Pest Mistakes

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This dedicated page is to answering questions and guiding people on pest mistakes and, basically what to do and what NOT to do. Here is a collection of a few things from our experience through the years. We love to talk about bugs, so if you have questions, just call and ask. Beware, we love talking bugs, and we are known to talk ears off. ūüôā

Water areas inspected.

Water areas are always monitored and checked.

 

Let’s start with basic overall tips:

  1. Frogs, lizards, spiders, and birds are our best friends. They are the best pest control, and it is FREE (even better)!
  2. Some pests infestations you cannot DIY; you will spend MORE money this way. We see it all day, every day. These are typically German roaches, termites, and bed bugs! These are specialty bugs in the industry for a reason. I don’t care what youtube tells you.
  3. Research, research, and research some more with the pest that is bugging you. Look at trusted sites, such as University Entomology Departments. Wikipedia is NOT a trusted source for ANY information. Use caution in identifying the right pest; it is easier than you think to misidentify.
  4. Remember, you will not receive instant all-encompassing bug death overnight. The infestation took months to become THAT large; it will take some time to get the population reduced. You can’t see all their relatives. —-Think of your family, if someone came to your door, they see you and the people in the home. They do not know all the others affiliated with you that are spread out. Many people who would then come to your aide if needed. Food for thought! Insects are the same, and you see a few, not the whole COLONY.

Tips on PREVENTING pest issues:

  1. Trim back all trees, shrubbery and anything touching your home. They give pest, rodent, and wildlife easier access to your home. Make them work for that access.
  2. NO MULCH! Mulch is excellent to enhance the look of your yard (if it doesn’t wash away) plus it helps with moisture around lawn and ornaments that you have in the yard. Unfortunately your playing with fire on this one, it has unwanted consequences that may not be worth having mulch. Not only does it serve as a habitat, food source for roaches and ants, it also is an attractant for Subterranean termites.
  3. Don’t let water stand stagnant or collect in tubs, containers, old tires and so on. Your providing water source for pests, rodents (much needed for survival) and it serves as a delivery ward for mosquitos.
  4. Apply a lawn pesticide per the label regularly to keep pests at a minimum which reduces predator spiders as well.
  5. Fix holes or openings in the roof, siding, and doors. These give the pest an easy way into your structure with no effort on their part. It is a neon sign saying; come on in!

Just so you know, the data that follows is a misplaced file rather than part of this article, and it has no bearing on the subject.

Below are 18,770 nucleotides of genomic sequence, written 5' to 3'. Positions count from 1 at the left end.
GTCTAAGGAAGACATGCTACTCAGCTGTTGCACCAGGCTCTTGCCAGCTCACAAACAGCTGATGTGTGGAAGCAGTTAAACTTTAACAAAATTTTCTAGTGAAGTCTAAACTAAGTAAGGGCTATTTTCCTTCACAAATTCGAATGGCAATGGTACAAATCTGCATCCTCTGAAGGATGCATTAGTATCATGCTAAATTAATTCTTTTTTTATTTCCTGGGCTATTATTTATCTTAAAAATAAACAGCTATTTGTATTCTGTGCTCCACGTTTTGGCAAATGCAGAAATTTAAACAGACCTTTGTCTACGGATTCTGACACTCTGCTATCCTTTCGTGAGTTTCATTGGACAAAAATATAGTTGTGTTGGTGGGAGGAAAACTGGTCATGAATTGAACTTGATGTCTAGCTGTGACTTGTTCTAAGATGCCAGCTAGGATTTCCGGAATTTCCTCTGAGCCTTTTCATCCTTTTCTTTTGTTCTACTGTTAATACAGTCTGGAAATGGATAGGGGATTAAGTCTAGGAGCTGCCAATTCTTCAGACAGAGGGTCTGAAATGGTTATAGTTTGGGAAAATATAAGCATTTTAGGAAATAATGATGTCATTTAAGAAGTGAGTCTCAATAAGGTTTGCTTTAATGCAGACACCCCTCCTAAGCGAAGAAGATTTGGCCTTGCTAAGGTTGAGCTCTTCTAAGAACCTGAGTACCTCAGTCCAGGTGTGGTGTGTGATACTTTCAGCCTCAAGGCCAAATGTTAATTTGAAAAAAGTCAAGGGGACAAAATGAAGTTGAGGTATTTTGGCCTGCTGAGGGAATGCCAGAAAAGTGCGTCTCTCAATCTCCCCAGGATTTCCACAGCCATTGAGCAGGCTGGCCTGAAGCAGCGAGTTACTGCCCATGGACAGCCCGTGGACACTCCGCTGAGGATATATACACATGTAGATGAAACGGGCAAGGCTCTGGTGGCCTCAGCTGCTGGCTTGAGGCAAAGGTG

6. Seal cracks around doors and windows with things like caulk, door sweeps, and weather stripping. These are entry points for the things you want to keep out. Our BEST Advice and also a saying we coined, “seal it up.”
  7. Furniture, deliveries, and even your fruit can bring in a BUNCH of different pest infestations into your structure and cost you hundreds of dollars to eradicate! If possible, take items out of the box and leave it in the sun on a hot Florida day, this will get them more motivated to move on.
A1HPC Attic

Attic inspections.

Tips for bed bugs and German Roaches (myths): 

  1. DO NOT THROW YOUR STUFF OUT! Doing this costs more money and only moves the infestation into other rooms making eradication harder, take longer and cost more. The only time things should ever need have been thrown out is if the infestation itself destroys it.
  2. Bleach only cleans fecal matter and will not eradicate the issue. Cleaning does not get rid of bugs and having them does not mean you are not clean.
  3. Never, ever, ever, EVER use foggers EVER! This method may kill some of the adults running around but, again, makes the infestation worse, costing more money and taking longer to get rid of the population. Why? Pests are not stupid, especially roaches. They can sense the chemicals and will go deeper into the walls and ceilings to avoid it. Females sense something is wrong and will drop the egg sack leaving it to hatch long after the fogging is over. In the end, you still have roaches!
  4. Now, I did despise the saying: “bait and wait,” in reality this motto does apply to pests (Right, I had to admit I was wrong! ME!!?). The pest can sense too much chemical used, and they will avoid it like the plague or build a tolerance to it.
  5. Use plastic to store everything and anything, and cardboard is food for termites, silverfish, every roach known and the list goes on.

 

A1HPC Find

Don’t use IGR (Insect growth regulator) unless you enjoy bugs like that ^^^^^

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